“We did it too late and in a convulsive manner. We initially barred only small red zones: errors that we are paying for now because we were neither prepared nor informed.”
Burgio hopes that the restrictive measures will work, although late, but, it's too early to say.
"At this point making predictions is very difficult because we don’t know how many asymptomatic and paucisymptomatic (few symptoms) carriers are around.”
One of the unsolved mysteries is the mortality rate. In Italy, it is a little under 10 percent, much higher than that of China, at 3.8, or South Korea, 1.1. This figure is calculated from the number of deaths and the total number of infected, but in Italy, only 125,000 tests have been carried out so far.
Some governors have requested the entire population to be swabbed in order to get the real proportions of the contagion, but doctors agree on the futility of that operation at this stage.
“Large-scale swabs could have initially been made in the largest possible area around the identified cases and their contacts so that the virus could not spread, " explains Burgio but, "dabbing huge numbers now would only help to find hundreds of thousands of infected people, but it would have enormous costs and would no longer make sense. We must intervene in the places where the virus is most present - the hospital facilities – and reduce the exposure of health workers.”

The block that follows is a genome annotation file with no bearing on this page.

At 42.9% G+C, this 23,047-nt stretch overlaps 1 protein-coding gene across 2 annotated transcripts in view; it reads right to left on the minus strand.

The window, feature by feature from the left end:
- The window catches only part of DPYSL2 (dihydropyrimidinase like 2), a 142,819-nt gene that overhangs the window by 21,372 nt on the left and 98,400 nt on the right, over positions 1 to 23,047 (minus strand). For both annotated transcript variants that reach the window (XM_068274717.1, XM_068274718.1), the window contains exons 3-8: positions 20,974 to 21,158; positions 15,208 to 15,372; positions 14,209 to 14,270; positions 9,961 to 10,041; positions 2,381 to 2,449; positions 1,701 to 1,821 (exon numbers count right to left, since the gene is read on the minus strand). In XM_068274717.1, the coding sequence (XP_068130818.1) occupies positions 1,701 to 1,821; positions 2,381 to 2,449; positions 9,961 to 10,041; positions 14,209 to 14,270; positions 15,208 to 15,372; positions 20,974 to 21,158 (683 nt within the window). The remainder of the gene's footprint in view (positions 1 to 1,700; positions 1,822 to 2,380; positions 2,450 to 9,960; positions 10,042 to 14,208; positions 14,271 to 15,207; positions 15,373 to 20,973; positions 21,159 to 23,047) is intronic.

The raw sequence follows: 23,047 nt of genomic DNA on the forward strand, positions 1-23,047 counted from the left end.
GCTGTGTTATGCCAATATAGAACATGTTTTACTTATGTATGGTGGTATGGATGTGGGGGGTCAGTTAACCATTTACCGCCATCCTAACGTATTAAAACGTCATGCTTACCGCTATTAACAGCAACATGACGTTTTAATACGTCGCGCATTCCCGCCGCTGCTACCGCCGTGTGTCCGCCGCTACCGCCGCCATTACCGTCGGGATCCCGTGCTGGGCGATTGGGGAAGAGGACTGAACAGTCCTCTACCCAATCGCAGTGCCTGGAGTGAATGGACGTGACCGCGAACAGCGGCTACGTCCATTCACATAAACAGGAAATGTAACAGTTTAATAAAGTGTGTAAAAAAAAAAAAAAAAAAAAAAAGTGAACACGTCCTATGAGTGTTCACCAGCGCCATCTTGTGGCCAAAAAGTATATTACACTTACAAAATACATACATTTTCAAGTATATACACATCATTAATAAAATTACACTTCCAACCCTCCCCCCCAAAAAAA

Civil liberties vs containment
Italy, although late, has chosen the path of social distancing to combat the pandemic, later followed by other southern European countries. Decree after decree, Italians have increasingly seen their freedom shrinking in terms of movement in an attempt to contain the epidemic.
After the first week of lockdown, the hashtag #iorestoacasa (I stay at home) became a catchphrase and while the there are no signs of it slowing down, boredom and collective hysteria targeted joggers and runners, who are held up as the new plague-spreaders. They have become the new target of collective hate.